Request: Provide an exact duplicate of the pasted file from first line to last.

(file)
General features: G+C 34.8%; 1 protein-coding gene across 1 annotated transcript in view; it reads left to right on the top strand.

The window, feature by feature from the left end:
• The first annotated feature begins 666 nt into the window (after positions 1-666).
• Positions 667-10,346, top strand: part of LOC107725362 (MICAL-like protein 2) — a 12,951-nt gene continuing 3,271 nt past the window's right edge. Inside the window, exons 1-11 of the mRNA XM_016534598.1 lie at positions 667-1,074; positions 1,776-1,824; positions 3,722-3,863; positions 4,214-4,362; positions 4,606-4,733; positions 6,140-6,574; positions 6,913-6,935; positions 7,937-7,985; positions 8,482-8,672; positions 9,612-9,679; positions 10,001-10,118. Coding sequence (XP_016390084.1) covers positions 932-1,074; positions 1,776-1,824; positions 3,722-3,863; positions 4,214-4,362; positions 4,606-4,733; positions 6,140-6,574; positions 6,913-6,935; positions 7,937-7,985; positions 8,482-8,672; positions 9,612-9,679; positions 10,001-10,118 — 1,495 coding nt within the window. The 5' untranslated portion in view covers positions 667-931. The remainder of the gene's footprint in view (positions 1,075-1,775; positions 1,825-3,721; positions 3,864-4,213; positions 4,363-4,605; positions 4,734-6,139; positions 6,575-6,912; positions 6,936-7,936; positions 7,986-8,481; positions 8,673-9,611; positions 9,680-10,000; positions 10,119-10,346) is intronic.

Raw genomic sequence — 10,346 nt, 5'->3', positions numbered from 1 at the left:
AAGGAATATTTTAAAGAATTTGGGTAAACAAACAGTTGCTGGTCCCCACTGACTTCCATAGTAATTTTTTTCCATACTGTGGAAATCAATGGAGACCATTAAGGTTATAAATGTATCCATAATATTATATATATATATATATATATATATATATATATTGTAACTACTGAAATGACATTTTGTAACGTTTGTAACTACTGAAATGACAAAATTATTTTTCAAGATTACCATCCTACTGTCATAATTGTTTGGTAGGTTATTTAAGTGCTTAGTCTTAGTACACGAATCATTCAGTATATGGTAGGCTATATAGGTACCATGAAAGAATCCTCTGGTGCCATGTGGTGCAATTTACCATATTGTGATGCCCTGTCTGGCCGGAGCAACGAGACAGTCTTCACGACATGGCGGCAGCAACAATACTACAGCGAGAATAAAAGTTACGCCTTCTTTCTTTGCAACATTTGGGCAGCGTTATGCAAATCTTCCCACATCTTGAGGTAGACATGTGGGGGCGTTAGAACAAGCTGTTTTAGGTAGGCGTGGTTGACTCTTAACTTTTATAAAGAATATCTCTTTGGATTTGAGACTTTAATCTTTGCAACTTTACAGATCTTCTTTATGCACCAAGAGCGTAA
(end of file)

General features: G+C 34.8%; 1 protein-coding gene across 1 annotated transcript in view; it reads left to right on the top strand.

The window, feature by feature from the left end:
• The first annotated feature begins 666 nt into the window (after positions 1-666).
• Positions 667-10,346, top strand: part of LOC107725362 (MICAL-like protein 2) — a 12,951-nt gene continuing 3,271 nt past the window's right edge. Inside the window, exons 1-11 of the mRNA XM_016534598.1 lie at positions 667-1,074; positions 1,776-1,824; positions 3,722-3,863; positions 4,214-4,362; positions 4,606-4,733; positions 6,140-6,574; positions 6,913-6,935; positions 7,937-7,985; positions 8,482-8,672; positions 9,612-9,679; positions 10,001-10,118. Coding sequence (XP_016390084.1) covers positions 932-1,074; positions 1,776-1,824; positions 3,722-3,863; positions 4,214-4,362; positions 4,606-4,733; positions 6,140-6,574; positions 6,913-6,935; positions 7,937-7,985; positions 8,482-8,672; positions 9,612-9,679; positions 10,001-10,118 — 1,495 coding nt within the window. The 5' untranslated portion in view covers positions 667-931. The remainder of the gene's footprint in view (positions 1,075-1,775; positions 1,825-3,721; positions 3,864-4,213; positions 4,363-4,605; positions 4,734-6,139; positions 6,575-6,912; positions 6,936-7,936; positions 7,986-8,481; positions 8,673-9,611; positions 9,680-10,000; positions 10,119-10,346) is intronic.

Raw genomic sequence — 10,346 nt, 5'->3', positions numbered from 1 at the left:
AAGGAATATTTTAAAGAATTTGGGTAAACAAACAGTTGCTGGTCCCCACTGACTTCCATAGTAATTTTTTTCCATACTGTGGAAATCAATGGAGACCATTAAGGTTATAAATGTATCCATAATATTATATATATATATATATATATATATATATATATTGTAACTACTGAAATGACATTTTGTAACGTTTGTAACTACTGAAATGACAAAATTATTTTTCAAGATTACCATCCTACTGTCATAATTGTTTGGTAGGTTATTTAAGTGCTTAGTCTTAGTACACGAATCATTCAGTATATGGTAGGCTATATAGGTACCATGAAAGAATCCTCTGGTGCCATGTGGTGCAATTTACCATATTGTGATGCCCTGTCTGGCCGGAGCAACGAGACAGTCTTCACGACATGGCGGCAGCAACAATACTACAGCGAGAATAAAAGTTACGCCTTCTTTCTTTGCAACATTTGGGCAGCGTTATGCAAATCTTCCCACATCTTGAGGTAGACATGTGGGGGCGTTAGAACAAGCTGTTTTAGGTAGGCGTGGTTGACTCTTAACTTTTATAAAGAATATCTCTTTGGATTTGAGACTTTAATCTTTGCAACTTTACAGATCTTCTTTATGCACCAAGAGCGTAA